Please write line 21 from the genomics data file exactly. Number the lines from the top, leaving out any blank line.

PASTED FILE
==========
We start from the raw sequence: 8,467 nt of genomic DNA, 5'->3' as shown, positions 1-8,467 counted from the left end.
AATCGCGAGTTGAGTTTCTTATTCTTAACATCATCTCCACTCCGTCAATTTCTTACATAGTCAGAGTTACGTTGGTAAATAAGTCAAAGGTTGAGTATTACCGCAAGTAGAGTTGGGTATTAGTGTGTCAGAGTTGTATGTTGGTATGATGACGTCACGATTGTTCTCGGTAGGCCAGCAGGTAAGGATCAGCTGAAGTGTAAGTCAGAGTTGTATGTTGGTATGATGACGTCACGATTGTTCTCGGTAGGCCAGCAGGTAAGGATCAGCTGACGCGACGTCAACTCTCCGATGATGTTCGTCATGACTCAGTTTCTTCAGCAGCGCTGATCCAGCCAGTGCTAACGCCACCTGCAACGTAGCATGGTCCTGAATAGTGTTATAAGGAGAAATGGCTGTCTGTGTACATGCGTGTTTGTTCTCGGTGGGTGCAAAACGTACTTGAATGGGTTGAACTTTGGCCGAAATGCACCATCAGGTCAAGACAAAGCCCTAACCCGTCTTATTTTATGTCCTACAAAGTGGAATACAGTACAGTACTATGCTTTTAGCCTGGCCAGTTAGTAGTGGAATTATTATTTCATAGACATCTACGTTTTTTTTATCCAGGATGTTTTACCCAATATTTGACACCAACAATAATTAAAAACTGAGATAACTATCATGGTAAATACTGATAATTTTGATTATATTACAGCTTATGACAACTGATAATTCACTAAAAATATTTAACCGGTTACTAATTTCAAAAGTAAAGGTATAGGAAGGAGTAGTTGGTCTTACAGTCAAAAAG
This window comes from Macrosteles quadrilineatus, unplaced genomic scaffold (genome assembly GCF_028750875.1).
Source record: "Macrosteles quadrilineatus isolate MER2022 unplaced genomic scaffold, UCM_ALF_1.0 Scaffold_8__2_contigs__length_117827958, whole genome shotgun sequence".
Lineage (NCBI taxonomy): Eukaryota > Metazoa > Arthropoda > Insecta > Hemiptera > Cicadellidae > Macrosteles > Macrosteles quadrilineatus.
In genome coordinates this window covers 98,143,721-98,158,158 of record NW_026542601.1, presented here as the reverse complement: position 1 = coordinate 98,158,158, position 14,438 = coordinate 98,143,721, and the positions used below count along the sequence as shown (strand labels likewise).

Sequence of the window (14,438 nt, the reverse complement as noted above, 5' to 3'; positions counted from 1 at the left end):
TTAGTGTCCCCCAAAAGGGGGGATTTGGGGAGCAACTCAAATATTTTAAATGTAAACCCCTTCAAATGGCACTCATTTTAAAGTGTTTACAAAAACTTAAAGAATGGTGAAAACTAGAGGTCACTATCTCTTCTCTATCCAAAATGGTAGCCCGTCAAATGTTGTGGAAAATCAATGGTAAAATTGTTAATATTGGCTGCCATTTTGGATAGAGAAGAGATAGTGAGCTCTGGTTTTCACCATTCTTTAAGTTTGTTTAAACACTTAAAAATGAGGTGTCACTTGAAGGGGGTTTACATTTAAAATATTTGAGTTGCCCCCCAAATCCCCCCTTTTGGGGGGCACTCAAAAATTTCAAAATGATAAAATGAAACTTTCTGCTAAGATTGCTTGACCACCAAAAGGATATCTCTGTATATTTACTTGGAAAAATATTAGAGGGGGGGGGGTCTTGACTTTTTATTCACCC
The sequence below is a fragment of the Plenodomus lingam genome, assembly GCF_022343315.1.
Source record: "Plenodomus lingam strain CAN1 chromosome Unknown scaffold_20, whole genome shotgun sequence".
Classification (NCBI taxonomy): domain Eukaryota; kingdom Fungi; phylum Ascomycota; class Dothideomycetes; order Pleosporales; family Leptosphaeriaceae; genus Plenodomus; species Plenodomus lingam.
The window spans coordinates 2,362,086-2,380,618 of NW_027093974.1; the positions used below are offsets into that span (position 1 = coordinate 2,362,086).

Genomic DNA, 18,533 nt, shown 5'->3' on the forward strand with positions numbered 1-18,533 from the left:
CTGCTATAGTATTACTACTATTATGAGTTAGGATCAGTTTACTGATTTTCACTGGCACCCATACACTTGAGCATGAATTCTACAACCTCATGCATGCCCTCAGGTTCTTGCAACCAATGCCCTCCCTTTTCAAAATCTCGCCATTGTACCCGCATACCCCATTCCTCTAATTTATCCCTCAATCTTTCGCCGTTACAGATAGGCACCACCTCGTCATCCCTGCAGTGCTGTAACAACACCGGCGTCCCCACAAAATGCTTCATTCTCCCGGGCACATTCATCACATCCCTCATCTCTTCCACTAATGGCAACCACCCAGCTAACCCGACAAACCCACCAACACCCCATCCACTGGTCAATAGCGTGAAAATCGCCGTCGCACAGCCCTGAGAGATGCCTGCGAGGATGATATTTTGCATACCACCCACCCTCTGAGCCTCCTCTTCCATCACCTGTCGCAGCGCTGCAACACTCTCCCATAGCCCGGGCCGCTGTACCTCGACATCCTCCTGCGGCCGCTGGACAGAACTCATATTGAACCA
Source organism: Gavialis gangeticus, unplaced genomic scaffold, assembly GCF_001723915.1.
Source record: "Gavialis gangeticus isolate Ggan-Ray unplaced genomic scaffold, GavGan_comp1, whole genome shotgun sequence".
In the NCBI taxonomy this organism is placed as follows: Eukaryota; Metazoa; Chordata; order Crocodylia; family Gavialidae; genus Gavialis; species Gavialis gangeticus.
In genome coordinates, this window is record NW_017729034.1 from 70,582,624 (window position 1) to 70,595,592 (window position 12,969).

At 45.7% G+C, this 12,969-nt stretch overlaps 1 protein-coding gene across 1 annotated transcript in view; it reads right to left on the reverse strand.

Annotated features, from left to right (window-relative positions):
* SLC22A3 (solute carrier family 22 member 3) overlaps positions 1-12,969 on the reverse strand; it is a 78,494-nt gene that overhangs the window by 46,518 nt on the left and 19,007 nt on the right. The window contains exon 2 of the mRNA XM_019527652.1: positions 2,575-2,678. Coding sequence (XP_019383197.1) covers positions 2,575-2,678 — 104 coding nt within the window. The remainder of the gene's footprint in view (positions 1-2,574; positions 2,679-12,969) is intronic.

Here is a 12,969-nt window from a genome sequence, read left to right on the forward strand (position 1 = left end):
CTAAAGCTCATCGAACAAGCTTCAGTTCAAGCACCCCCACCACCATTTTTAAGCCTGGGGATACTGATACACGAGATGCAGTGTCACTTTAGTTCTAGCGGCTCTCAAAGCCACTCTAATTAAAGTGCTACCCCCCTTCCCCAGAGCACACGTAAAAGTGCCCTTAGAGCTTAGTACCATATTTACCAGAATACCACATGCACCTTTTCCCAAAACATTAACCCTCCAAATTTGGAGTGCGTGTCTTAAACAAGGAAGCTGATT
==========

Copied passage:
* SLC22A3 (solute carrier family 22 member 3) overlaps positions 1-12,969 on the reverse strand; it is a 78,494-nt gene that overhangs the window by 46,518 nt on the left and 19,007 nt on the right. The window contains exon 2 of the mRNA XM_019527652.1: positions 2,575-2,678. Coding sequence (XP_019383197.1) covers positions 2,575-2,678 — 104 coding nt within the window. The remainder of the gene's footprint in view (positions 1-2,574; positions 2,679-12,969) is intronic.